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EDITIONS
Monday, 28 October, 2002, 12:24 GMT
Anti Americanism
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In the UN Security Council negotiations over a new resolution to deal with Iraq, the Americans have barely been able to hide their pent up frustration towards the French - who first opposed attacking Saddam and then irritatingly put forward a plan for two resolutions, thus trying to put a brake on President Bush.

But this isn't one way traffic. Jon Sopel reported on the growing anti Americanism seeping through France.

JON SOPEL:
These American ladies in Paris are at the Table de Francoise, a cookery course to give them that certain "je ne sais quoi" in the kitchen. They love Paris, and they love France.

UNNAMED WOMAN:
It's fabulous. There are so many things here that are better. I love it here.

JON SOPEL:
But it's not an affection that is always reciprocated.

UNNAMED MAN:
There is a general tendency to think that Americans are dumb, they have culture because they are a "young" country.

JON SOPEL:
This is a much smaller version of the Statue of Liberty, a scaled-down copy of what the French people gave the Americans to mark 100 years of US independence, but also to mark US-French friendship. The two countries went through revolution at roughly the same period, and would appear to have much in common. But the relationship has always been marked by mistrust, resentment and paranoia.

NEWSREEL:
Here are more Americans on their way in. Fierce fighting lay ahead of them beyond the beaches...

JON SOPEL:
The two countries have a deeply interwoven history, and it was the Americans, with the help of the British, who saved the French from Nazism in 1944. Thousands of Americans died during D-Day and the battles which led to liberation. Historically, you would imagine the French might feel they owe the US a huge debt. Instead, they feel a burning resentment that France, once a superpower, is not what it used to be.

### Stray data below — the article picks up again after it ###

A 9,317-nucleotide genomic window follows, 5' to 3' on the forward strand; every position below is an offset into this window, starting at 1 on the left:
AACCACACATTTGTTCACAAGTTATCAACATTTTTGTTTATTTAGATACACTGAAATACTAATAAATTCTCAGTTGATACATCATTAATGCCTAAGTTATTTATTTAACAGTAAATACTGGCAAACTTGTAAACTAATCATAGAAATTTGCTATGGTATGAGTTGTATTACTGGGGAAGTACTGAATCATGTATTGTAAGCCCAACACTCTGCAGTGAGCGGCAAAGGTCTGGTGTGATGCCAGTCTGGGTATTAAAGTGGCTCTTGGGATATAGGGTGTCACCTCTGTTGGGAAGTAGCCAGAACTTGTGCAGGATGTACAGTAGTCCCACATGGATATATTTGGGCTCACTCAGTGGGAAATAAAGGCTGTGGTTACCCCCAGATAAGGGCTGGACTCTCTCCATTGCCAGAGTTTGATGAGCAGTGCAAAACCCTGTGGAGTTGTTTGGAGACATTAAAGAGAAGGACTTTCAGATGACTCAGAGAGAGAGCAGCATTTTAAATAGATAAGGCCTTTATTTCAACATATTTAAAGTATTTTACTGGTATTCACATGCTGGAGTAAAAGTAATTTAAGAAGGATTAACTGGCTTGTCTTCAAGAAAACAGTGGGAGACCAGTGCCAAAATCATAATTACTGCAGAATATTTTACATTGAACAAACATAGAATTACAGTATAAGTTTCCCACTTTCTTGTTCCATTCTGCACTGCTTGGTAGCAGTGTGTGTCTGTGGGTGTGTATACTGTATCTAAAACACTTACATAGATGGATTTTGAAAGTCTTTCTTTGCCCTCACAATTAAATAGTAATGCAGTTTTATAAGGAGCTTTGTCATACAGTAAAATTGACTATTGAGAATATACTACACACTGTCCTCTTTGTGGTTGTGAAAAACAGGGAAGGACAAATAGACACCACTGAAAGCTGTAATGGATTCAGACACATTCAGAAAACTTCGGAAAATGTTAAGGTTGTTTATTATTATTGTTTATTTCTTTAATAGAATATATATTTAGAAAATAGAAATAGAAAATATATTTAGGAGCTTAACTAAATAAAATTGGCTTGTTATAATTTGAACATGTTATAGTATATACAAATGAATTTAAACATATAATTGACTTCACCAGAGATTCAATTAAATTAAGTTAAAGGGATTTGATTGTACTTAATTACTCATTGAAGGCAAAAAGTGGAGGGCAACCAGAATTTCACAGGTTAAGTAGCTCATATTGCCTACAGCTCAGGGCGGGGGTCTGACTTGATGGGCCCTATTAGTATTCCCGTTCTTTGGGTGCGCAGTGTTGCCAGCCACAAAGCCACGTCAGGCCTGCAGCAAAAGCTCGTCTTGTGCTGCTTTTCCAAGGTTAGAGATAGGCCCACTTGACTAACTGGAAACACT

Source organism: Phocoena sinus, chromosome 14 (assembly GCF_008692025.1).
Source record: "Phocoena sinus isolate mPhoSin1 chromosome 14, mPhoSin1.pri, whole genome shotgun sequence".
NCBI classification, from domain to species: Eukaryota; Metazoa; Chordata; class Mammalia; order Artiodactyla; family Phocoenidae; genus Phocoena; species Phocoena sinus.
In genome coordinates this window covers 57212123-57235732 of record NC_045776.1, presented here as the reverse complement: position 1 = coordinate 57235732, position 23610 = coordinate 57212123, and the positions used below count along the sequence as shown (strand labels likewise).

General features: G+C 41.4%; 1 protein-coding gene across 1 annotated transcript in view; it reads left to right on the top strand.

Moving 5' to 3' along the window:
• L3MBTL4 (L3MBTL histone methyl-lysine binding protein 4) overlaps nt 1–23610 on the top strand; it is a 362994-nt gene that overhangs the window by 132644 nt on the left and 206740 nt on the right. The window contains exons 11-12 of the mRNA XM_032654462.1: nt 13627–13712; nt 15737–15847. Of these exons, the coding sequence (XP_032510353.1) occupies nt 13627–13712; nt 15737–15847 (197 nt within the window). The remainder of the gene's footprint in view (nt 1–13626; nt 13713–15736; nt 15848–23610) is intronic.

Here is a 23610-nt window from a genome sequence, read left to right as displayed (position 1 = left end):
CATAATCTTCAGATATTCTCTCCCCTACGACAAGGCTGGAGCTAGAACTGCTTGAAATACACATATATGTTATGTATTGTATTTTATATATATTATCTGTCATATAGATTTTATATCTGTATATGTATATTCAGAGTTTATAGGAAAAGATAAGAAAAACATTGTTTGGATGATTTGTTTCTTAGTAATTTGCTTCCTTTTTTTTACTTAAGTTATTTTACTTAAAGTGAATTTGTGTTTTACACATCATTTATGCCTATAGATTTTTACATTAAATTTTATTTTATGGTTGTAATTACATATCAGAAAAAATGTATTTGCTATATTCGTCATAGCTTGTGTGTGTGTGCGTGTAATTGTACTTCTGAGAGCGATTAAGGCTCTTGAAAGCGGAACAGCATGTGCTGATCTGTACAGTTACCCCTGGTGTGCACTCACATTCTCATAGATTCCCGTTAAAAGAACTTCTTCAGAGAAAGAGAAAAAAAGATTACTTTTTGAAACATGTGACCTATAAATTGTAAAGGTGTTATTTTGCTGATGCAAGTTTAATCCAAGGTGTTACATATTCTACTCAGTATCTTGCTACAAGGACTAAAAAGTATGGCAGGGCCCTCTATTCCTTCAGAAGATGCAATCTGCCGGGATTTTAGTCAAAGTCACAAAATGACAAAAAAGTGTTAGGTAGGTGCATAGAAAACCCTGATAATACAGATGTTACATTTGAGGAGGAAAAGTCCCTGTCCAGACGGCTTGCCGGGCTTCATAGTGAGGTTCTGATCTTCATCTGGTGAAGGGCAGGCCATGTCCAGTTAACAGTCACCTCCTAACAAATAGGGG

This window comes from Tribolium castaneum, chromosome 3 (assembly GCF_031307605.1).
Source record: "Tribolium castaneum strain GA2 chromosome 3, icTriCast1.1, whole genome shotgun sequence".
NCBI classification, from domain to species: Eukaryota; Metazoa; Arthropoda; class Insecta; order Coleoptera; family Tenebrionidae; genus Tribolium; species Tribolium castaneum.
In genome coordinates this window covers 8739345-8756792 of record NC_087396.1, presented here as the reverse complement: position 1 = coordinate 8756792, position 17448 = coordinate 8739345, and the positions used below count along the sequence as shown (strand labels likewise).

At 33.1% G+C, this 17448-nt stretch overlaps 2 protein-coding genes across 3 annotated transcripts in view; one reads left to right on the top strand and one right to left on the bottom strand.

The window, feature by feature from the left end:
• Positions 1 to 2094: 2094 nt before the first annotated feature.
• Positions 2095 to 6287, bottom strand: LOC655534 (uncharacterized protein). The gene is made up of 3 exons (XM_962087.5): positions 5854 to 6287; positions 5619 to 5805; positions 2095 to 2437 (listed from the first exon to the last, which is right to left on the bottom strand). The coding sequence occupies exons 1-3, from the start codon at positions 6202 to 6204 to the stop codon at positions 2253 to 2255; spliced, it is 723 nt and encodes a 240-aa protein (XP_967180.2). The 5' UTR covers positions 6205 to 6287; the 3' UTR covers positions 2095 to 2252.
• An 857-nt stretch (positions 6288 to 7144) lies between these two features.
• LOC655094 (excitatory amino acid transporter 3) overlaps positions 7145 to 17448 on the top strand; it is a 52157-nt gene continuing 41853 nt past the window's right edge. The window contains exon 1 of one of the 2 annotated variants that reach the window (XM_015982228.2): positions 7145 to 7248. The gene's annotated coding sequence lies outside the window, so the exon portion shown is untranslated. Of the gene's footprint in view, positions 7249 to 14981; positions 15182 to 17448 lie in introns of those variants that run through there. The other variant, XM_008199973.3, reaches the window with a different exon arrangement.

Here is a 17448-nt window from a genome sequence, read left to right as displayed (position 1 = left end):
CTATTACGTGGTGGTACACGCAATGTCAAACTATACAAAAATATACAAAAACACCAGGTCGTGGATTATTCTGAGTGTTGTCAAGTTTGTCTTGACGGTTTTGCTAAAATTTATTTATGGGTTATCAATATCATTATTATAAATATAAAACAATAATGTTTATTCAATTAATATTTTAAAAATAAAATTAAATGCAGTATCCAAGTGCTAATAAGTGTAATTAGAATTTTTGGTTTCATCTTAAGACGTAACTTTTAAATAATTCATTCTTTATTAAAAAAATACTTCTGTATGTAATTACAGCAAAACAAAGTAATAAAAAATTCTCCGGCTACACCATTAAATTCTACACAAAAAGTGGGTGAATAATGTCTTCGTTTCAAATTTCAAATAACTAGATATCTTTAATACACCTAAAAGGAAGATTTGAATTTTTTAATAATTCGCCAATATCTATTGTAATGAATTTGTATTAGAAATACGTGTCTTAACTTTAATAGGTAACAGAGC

DOMINIQUE MOISI:
(French Institute for International Relations)

When France was a great power, America was a nascent power. When America became a superpower, we became a middle-size power. And today, America is the hyperpower and we're not in the same league. So, at the same time, we feel the competition for universalism is still going on, except they've won the battle for power and language.

JON SOPEL:
Anti-Americanism has never been so rife or fashionable. Three of France's top-selling books today dwell on one theme - French animosity towards America.

PHILIPPE ROGER:
(Author, 'The American Family')

Whatever the presidency, whatever the political events, whatever the particular state of affairs between France and America at the given time, you would always find the same basic reaction against everything American. Everything coming from America, in terms of foreign policy or at the cultural level, would be taken very suspiciously.

JON SOPEL:
The man tasked with waving the stars and stripes of the US in France is Howard H Leach. The Ambassador thinks anti-Americanism is much exaggerated.

HOWARD H LEACH:
(US Ambassador to France)

What is it we mean by "anti-Americanism"? Does it mean that we as people don't like each other? I don't think that's true at all. Does it mean that we don't agree on some issues from time to time? Of course we don't always agree on issues. Both France and the US are leading countries of the world. We're involved with many things on a global basis. On some of those issues, France and the US are going to take different positions.

JON SOPEL:
After September 11, this area outside the US embassy was carpeted in flowers. But the grief wasn't universal. I saw two old ladies holding up a banner saying, "The French will never forget what you did for us during the Second World War." But there were younger people saying the Americans got what they deserve. They were also wearing Nike trainers, Levi jeans and Gap tops.

And then there's that most ubiquitous of American brands, McDonald's. When a band of anti-globalisation protesters smashed up a burger bar under construction a couple of years back in the south of France, they became overnight folk heroes.